I'm often asked how a 20-Caliber gun compares with the ever-popular .223 Rem. Well, I tell people the Twenty is flatter-shooting, easier on barrels, and it is a better choice for small varmints, whether you want to "mist 'em" or save the pelt.

The Velocity Edge--A .204 Ruger drives a 40-grainer 600 fps faster than a .223 Rem can push the typical 22-Caliber 50gr bullet. This higher velocity produces a flatter trajectory. Additionally, grain for grain, 20-Caliber bullets have higher ballistic coefficients than .224 bullets. Combine this with the extra velocity of the 20-Caliber, and you get superior performance in the wind. Run the numbers and you'll see--a 40-grainer shot from a .204 Ruger has less drop AND less wind drift than a 40gr or 50gr bullet fired from a .223 Rem. You'll find the data in the chart below.

Component Economy and Barrel Life--All the Twenties burn way less powder than a 22-250, and the smaller Twenties use less powder than a .223 Rem. This attribute actually has two advantages. First, it makes shooting 20-Caliber cartridges more economical, but mostly it means less barrel heat. A typical varmint hunter may shoot several hundred rounds in one day, so barrel heat is an important issue.

Terminal Ballistics--For hunters seeking maximum explosive effect on a small varmint, Twenties deliver the goods. Because it passes through the rifling much more quickly, a 20-Caliber bullet will be turning much higher RPMs than a 22-caliber bullet launched from a barrel of similar twist rate. Experienced varminters will tell you that high spin rates create the most explosive impacts. On the other hand, if you shoot a non-fragmenting bullet, the Twenty can minimize hide/fur damage. If you plan to keep the fur, you want the smallest possible hole or damage to it."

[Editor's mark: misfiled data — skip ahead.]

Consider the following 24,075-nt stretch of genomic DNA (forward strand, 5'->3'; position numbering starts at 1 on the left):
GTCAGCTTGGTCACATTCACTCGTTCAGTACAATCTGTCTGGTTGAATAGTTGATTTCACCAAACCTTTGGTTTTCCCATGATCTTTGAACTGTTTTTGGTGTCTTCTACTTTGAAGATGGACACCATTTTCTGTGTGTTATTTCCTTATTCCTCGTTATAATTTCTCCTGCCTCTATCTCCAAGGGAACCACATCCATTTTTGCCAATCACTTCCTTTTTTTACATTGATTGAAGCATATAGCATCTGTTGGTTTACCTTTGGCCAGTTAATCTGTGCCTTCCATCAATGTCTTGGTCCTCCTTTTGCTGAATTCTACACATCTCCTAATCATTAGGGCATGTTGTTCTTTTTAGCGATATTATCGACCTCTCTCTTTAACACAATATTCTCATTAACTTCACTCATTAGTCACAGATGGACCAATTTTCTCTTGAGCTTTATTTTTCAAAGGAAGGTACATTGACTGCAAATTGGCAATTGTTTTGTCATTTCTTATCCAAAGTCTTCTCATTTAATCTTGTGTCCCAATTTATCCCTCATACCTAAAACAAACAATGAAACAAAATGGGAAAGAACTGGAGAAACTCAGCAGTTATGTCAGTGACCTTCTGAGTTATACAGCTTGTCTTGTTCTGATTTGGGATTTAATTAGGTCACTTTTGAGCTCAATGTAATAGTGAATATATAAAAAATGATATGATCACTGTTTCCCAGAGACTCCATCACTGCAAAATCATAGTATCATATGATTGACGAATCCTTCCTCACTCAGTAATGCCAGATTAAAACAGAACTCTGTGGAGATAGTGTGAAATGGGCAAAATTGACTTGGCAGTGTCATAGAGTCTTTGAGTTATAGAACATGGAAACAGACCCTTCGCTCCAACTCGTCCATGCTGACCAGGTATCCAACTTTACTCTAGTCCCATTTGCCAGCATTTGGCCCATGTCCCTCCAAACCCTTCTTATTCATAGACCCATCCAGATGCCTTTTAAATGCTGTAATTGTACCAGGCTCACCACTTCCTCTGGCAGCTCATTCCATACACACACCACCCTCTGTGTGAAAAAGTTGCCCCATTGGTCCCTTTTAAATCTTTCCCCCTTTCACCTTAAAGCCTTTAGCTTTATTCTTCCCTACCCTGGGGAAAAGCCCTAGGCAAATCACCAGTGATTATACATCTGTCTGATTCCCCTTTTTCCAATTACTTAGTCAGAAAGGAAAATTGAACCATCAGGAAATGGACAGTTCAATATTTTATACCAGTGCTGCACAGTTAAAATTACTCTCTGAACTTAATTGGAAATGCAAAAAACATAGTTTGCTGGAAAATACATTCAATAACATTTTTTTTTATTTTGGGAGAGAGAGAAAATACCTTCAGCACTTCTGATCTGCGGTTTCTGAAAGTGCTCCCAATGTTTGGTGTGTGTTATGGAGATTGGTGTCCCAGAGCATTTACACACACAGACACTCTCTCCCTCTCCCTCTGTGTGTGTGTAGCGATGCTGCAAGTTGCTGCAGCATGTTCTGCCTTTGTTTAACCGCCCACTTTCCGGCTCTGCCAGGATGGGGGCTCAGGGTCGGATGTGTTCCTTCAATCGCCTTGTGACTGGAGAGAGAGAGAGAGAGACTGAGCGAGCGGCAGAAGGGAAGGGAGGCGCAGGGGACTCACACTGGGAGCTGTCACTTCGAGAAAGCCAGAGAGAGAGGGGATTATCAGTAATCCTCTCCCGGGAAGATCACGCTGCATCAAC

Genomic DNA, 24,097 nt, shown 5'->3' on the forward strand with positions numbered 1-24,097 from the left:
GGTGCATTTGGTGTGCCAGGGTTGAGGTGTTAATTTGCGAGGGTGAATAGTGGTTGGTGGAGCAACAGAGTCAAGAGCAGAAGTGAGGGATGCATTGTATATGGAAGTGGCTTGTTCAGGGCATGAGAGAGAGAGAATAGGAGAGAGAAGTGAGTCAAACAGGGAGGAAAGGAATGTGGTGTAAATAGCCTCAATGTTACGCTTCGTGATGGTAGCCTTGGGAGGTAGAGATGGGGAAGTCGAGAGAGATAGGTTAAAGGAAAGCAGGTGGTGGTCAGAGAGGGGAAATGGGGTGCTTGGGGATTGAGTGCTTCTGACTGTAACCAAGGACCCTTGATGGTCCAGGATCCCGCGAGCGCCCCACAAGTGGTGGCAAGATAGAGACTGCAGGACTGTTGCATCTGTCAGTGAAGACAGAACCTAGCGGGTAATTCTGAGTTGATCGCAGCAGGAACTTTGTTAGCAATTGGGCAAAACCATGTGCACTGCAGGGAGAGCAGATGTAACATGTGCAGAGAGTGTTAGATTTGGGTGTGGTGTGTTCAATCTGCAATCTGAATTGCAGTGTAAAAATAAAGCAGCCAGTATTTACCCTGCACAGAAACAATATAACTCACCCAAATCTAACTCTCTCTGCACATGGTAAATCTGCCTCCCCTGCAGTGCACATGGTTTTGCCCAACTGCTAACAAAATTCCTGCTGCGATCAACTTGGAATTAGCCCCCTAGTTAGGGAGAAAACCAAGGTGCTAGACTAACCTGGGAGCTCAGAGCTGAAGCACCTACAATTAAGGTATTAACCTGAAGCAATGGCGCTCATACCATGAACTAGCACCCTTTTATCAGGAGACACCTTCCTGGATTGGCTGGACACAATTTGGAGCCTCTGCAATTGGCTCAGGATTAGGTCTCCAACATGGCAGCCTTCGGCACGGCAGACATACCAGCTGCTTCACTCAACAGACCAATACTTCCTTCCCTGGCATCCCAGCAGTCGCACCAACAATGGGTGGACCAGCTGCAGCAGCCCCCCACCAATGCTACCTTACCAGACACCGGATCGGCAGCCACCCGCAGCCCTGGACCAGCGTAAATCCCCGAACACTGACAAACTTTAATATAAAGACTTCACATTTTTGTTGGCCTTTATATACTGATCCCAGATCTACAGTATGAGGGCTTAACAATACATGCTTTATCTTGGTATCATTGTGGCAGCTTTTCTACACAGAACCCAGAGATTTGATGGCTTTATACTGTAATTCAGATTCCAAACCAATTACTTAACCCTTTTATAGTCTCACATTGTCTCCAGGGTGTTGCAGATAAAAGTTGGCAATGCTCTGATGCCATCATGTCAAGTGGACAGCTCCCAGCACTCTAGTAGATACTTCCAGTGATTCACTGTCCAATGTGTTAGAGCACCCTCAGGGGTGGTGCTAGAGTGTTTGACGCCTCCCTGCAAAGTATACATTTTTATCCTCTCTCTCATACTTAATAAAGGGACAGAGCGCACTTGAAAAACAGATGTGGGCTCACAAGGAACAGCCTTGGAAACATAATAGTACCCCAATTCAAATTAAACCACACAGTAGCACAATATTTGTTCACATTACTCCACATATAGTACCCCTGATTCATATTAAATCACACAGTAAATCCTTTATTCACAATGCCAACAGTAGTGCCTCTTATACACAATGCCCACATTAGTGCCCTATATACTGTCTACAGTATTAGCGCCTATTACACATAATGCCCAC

Vern Humphrey
January 19, 2011, 08:05 AM
Get the Savage and use the money saved to get a quality scope.

A plus for the Savage is that you can swap out barrels, magazines and bolt heads -- so if later on you decide you would like to have a .22-250, you can convert the Savage for less than the cost of another rifle. And if you want a third caliber, you can do it evem more economically, since you'll already have the tools by then.

451 Detonics
January 19, 2011, 11:54 AM
My brother gets honest 5 shot 1/2 inch 100 yard groups out of his Savage in 22-250. I did bed it in a Choate stock for him but these results are using Remington bulk pack ammo from Wal-Mart. With my reloads it does even better. At a shoot last fall I watched him go 5 for 5 on .308 brass used as targets at 100 yards...centered all 5.

Currently I am seriously considering re-barreling my 22 Cheetah to 22-250. The barrel is wearing and groups on it have opened up past what I am happy with due to the 4400 fps loads I use with it. But as I doubt I will doing any more coyote hunting out west in the open where 400 yard shots are common I am think going with the 22-250 for better barrel life. Not to mention forming 22 CHeetah brass is a pain in the butt.

Vern Humphrey
January 19, 2011, 07:26 PM
Savage has an enviable reputation for accuracy -- no one can call it a mistake if you want a top-performing varmit rifle.

Durty
January 19, 2011, 08:33 PM
I love my 22-250. And if I was going push feed and not Rem 700, I would go Savage. They have a huge following and that isn't for no reason and you most likely won't have to screw with the trigger.